Shihai monjo (紙背文書)
Shihai monjo refers to the monjo (ancient document) written on washi (Japanese paper) before another monjo was then written on the other side of that same piece of paper. Because the monjo written later was considered the main one, the one written first was regarded as being written on the back side of the paper. Shihai monjo is also called ura monjo.
Since washi (Japanese paper) was valuable in ancient times, once paper was used, the back side of the paper, which was blank, was reused for other writing; this method for recycling Japanese paper was utilized along with sukigaeshi gami (paper made by redissolving used paper). In addition, writing a diary on the blank space of guchureki (annotated calendar) had been practiced since the Nara period and when more space was needed, extra lines were added on the back side of the calendar. Besides these, there are monjo composed of casual references written on the back side of used paper (which was relatively easy to procure), to be turned later into a fuller version with new parts or from which a fair copy could be made. There are many important shihai monjo in the history of the development of kana (syllabic Japanese scripts) related to manyo-gana (an ancient form of Japanese kana using Chinese characters to represent Japanese sounds) and kanashosoku (a letter written in kana).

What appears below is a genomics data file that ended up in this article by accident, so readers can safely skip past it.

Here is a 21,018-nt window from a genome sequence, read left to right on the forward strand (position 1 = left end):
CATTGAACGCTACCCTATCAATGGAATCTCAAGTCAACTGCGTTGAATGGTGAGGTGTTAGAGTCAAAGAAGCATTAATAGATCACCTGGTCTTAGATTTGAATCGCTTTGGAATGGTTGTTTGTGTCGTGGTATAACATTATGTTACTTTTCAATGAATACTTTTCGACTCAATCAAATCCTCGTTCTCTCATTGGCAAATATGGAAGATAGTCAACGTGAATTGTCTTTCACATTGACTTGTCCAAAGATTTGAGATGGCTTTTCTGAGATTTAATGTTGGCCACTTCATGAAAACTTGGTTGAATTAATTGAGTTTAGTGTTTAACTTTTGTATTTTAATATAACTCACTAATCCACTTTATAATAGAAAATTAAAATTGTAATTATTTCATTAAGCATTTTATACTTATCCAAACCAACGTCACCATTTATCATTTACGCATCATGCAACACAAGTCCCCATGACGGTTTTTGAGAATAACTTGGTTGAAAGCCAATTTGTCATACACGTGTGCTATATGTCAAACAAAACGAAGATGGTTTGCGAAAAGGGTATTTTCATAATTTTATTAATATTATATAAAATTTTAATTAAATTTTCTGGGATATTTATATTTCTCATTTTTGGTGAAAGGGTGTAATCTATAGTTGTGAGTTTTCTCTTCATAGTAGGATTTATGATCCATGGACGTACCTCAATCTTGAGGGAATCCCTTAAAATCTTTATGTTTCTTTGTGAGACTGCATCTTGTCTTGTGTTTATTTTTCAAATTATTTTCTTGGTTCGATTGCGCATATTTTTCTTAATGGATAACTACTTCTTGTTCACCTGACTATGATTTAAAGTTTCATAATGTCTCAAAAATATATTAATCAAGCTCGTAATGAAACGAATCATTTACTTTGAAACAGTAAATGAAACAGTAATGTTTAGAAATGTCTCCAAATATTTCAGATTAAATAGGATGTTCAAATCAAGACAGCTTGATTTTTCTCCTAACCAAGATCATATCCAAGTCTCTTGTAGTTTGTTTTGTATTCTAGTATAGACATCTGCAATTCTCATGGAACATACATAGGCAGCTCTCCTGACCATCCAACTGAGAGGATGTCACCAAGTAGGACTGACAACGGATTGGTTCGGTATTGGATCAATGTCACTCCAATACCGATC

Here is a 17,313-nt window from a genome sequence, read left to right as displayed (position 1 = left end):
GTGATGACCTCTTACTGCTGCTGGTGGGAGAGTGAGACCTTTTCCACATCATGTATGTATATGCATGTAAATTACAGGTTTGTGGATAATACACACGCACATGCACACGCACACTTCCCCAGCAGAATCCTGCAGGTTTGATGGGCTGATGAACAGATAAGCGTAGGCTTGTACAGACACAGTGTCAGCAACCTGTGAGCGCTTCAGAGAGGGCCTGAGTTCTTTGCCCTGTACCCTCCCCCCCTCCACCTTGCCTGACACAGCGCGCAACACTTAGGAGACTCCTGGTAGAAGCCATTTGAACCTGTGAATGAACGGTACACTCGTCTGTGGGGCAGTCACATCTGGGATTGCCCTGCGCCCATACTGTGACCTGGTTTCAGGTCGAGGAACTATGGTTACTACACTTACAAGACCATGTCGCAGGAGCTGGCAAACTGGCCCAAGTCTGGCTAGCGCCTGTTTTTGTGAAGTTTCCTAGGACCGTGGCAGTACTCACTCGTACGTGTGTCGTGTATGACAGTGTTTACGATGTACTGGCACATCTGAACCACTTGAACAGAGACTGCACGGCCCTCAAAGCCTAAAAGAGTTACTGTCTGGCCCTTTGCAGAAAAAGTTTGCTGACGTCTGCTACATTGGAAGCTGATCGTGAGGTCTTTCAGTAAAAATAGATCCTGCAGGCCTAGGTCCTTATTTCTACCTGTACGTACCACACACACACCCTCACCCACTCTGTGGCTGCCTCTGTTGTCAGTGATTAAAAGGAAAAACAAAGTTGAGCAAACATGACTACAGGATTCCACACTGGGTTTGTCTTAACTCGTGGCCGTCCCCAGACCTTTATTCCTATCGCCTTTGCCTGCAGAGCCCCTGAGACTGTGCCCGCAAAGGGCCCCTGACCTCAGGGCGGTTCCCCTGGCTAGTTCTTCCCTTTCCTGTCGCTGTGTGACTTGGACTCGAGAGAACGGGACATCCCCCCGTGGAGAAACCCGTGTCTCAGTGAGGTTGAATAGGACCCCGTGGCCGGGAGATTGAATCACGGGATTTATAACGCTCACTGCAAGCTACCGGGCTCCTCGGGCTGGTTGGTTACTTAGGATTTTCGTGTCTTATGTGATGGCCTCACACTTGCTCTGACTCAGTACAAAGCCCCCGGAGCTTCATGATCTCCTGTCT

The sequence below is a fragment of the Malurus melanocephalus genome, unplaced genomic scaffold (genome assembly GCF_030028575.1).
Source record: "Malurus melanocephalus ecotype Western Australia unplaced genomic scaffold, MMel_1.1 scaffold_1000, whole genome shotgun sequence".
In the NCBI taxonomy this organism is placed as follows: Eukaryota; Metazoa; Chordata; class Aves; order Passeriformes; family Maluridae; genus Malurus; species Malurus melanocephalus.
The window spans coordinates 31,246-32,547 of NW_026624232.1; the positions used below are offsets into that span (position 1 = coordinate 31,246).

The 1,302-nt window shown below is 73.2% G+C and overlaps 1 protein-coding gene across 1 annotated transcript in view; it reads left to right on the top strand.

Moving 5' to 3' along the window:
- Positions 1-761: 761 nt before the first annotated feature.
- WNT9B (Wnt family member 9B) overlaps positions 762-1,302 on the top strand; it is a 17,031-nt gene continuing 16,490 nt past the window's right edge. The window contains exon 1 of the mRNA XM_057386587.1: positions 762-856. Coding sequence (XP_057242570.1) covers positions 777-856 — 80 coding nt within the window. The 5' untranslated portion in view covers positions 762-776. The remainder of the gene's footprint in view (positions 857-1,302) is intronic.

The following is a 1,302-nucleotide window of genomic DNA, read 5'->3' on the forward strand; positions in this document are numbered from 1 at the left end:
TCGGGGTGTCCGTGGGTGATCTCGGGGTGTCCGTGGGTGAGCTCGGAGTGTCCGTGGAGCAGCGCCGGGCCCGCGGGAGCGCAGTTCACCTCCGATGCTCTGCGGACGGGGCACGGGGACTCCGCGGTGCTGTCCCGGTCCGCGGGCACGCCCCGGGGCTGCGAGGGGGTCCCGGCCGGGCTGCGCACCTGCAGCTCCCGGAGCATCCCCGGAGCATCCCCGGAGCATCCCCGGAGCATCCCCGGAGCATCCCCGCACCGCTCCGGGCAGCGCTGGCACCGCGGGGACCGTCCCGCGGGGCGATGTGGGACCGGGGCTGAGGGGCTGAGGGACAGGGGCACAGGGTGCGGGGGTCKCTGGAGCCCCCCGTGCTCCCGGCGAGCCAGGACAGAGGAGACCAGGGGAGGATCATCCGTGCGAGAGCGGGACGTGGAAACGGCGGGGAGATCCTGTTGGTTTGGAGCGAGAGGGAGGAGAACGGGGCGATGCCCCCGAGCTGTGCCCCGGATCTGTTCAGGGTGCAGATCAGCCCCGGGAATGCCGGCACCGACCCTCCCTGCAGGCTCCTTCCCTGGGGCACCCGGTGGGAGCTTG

Documents kept in the middle section of the Shosoin (the Treasure House) are called shosoin monjo. After koseki (Japanese family registry) and other official documents under the ritsuryo system (the historical law system based on the philosophies of Confucianism and Chinese Legalism in Japan) ended up at Todai-ji Temple as scrap paper, the back side of that paper was used for creating records. There are many types of shihai monjo including "Sokoshujitsu" (voucher issued by a bookbinder) and "Shosoin Manyo-gana Monjo" (two sets of monjo exclusively written in manyo-gana stored in the Shosoin Treasure House).
Shosoin Manyo-gana Monjo ('和可夜之奈比乃 [waga yashinahino]...')
Shosoin Manyo-gana Monjo ('布多止己呂乃 [futa tokorono]...')
Nichiren used the back side of Gyosei monjo (administrative written materials) which were used by the Chiba clan and given to Nichiren by Tsunenobu TOKI, a vassal of the Chiba clan, to write letters to his disciples and patrons of the temple. Those letters are kept in Nakayama Hokekyo-ji Temple and other places.
Diaries written by court nobles and Buddhist monks from the Heian to Edo period.
"Meigetsuki" (Chronicle of the Bright Moon) by FUJIWARA no Teika
"Kennaiki" (Diary of Tokifusa MADENOKOJI) by Tokifusa MADENOKOJI
"Daijo-in Jisha Zojiki" (Notes of Daijo-in on Various Matters of the Shrine-temple Multiplex) by Jinson
"Gien Jugo Nikki" (Diary of Gien, who was given the title Jugo [an honorary rank next to Emperor, Empress Dowager, and Empress]) by Gien